“Wow, You Really Like Books, Don’t You?”


New Stack of Books 2017

Books I can’t wait to read!

The title of this post is what my cousin said to me recently when I was at his house, returning a pile of books that his wife had lent me. And then because she has some sort of wicked sixth sense about her, she guessed that I might appreciate even more books, so she blessed me with another pile of loaner teen fiction. This is third such pile of books she’s let me borrow in the past couple years, and my cousin knows this, but I think this was the first time he was actually in the room while I eagerly accepted the books, all but bursting with delight to have my hands on more stuff to read.

If you know me, you know that I always have a book on hand. Nothing will stop me from reading. In fact, I finished one book and started another when I was in the delivery room, hours away from giving birth to my first baby. It’s a serious thing to me. (Some might call it a problem.) But I guess it’s different to witness me grabbing all the books I can get my hands on, a manic gleam in my eye, as if I’m on an episode of Oprah’s Favorite Things.

Now before anyone gets onto me for starting on a new pile of books before finishing what I set out to read at the beginning of the year, I will say that even though it’s killing me, I will read (or try my best to read) everything on my 2017 list before I get started on this latest stack of potential goodness. That’s not to say that I’ve been good and haven’t detoured at all. I have. The problem is that so many of the books from this year’s list are the first book of a series, and if I like a series, well… let’s just say that my bookshelf real estate is dwindling.

This could be a problem, having enough time to read everything I own. I was really worried when my position at work changed from teacher to admin support, which puts me in the office year-round. But I am not to be deterred. Maybe I’m not blogging as often, but I am reading and writing with as much gusto as ever.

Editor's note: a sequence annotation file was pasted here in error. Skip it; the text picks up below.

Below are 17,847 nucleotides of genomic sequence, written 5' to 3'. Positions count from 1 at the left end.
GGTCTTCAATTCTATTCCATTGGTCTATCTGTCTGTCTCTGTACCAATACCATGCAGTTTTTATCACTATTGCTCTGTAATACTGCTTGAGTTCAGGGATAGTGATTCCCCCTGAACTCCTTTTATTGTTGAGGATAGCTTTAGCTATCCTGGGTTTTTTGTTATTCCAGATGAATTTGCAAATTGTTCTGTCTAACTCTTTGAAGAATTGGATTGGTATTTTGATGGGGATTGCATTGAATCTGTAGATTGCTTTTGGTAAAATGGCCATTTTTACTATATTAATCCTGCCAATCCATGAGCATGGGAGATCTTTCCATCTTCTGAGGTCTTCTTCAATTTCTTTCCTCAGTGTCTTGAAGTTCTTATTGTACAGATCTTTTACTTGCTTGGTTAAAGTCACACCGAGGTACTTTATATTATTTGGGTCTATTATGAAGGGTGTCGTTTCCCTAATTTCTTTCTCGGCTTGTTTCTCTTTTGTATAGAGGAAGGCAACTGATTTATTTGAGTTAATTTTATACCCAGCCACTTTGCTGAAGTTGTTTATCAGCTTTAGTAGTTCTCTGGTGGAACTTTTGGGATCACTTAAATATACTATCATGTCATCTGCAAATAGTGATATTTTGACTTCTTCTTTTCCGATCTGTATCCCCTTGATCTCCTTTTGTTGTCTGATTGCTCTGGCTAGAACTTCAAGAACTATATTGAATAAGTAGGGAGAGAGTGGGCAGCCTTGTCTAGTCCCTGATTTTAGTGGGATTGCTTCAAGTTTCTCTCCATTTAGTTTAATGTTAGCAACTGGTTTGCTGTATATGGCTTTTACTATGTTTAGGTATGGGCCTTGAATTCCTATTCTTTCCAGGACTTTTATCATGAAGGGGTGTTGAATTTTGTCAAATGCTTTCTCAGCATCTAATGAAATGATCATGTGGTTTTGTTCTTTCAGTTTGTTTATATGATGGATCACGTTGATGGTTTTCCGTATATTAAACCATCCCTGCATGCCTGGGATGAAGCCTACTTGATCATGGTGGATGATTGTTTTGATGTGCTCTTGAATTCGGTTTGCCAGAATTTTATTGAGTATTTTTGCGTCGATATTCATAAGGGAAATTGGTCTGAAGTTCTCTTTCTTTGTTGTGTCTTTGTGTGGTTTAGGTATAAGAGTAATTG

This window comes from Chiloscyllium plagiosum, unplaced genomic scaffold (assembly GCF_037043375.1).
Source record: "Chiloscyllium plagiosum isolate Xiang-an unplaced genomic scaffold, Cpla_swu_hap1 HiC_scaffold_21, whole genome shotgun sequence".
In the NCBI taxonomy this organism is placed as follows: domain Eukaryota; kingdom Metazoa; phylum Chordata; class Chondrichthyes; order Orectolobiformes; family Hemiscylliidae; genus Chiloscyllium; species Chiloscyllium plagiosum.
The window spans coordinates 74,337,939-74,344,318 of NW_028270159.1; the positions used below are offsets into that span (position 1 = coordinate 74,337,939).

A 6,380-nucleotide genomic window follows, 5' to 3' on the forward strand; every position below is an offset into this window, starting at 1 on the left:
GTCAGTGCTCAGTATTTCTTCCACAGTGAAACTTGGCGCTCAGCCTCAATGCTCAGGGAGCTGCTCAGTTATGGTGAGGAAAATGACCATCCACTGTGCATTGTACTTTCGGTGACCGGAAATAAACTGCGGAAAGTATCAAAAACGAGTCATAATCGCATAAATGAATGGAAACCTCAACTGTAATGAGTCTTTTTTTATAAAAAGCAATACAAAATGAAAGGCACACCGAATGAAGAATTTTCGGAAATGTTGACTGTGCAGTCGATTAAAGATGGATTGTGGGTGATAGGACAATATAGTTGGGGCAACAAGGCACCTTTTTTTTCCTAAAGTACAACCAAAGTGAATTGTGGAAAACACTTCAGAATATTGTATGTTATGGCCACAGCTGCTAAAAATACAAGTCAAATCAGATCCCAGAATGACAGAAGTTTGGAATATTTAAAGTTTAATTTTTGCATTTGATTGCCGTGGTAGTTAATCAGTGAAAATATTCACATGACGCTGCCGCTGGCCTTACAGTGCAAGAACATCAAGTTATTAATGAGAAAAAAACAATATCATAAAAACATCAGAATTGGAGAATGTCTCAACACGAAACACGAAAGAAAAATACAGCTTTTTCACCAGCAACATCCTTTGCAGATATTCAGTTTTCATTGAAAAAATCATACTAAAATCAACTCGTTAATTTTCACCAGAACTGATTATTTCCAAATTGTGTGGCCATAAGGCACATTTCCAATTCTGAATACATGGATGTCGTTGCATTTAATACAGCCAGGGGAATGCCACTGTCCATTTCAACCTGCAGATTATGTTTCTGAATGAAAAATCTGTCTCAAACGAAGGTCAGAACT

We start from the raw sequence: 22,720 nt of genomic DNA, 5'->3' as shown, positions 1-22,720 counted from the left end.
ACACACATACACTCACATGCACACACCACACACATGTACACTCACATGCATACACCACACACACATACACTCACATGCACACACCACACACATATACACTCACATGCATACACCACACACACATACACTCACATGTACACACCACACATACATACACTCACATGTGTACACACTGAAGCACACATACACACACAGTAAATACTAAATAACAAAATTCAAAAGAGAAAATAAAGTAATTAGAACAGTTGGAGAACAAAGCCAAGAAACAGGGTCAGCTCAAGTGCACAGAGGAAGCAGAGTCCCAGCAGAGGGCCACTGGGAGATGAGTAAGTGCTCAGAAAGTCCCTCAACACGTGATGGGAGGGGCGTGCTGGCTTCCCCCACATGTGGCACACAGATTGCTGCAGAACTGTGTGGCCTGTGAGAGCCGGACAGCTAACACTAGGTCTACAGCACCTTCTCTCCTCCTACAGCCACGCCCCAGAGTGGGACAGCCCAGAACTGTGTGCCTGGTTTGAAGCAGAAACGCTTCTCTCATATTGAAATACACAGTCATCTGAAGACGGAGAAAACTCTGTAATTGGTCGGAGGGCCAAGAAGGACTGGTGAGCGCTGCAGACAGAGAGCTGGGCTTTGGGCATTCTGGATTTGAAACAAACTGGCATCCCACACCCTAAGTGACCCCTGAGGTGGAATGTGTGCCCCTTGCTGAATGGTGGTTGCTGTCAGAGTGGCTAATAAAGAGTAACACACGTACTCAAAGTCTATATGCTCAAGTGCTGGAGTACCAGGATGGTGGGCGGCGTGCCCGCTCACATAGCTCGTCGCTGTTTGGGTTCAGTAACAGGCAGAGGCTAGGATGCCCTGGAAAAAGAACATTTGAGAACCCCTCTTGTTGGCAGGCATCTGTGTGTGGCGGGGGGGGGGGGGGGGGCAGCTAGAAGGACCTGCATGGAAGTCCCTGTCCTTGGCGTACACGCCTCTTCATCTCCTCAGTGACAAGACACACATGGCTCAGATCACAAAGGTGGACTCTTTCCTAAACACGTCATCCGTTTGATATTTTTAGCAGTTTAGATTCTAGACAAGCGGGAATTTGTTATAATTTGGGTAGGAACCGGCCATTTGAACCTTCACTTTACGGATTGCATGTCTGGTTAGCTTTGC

It’s well past the halfway point of the year, so of the 34 books on my list, I should have read more than 17, correct? And I am happy to report that, despite getting sidetracked a few times, I’ve still crossed 23 off the list. (Check out the link to my Goodreads page in the sidebar for all the details.) If anything is going to sidetrack me from my list, it’s other books, not a lack of time to read them.

So bring them on! I need to have something to read in 2018, anyway. And please excuse me for cutting this post short; my current book is just getting to the good part.

Three Ways to Manage Your Busy Schedule – Instead of Letting It Manage You

Laura's work desk 13/05/2008

Piles of Work (Photo credit: Laura Whitehead)

After substituting in kindergarten for the third time this week, I drove home with that relieved, TGIF feeling. I love teaching, especially the freedom of being a substitute, but it makes for a busy day, often with no breaks or time to think.

But the entire weekend stretched ahead of me, with plenty of time to decompress and do the things I wanted to do.

My little fantasy didn’t even survive the drive home. I knew there was a pile of laundry waiting to be washed, plants that needed to be watered, sippy cups to be washed and refilled, and I still had my daily bookkeeping duties for the family business that I’d put off in order to substitute.

When I walked in the door, I discovered more things to do: a book sitting on the kitchen table that I need to read for a class next week; a pair of pants that need to be re-hemmed; a looming trip to the store before my son’s t-ball game. Oh yes, and then the t-ball game itself.

I also took on a new project today that I have to finish before we go on our spring break vacation, plus a novella to read for Fiction Fix, not to mention my personal fiction projects. Sometimes it’s hard to figure out what to do first when there are so many tasks at hand. Better just to take a nap and ignore them all, right?

If your life follows a similar pattern, you may feel that you’re always behind and rarely or never get to do anything for yourself. And it’s all too easy to give in to a negative attitude.

When Peter started playing t-ball, I dreaded the practices and games. My time is already so limited that I didn’t know when I would ever get anything done.

I had two choices: succumb to despair and have a nervous breakdown, or adapt and make the most of my new schedule.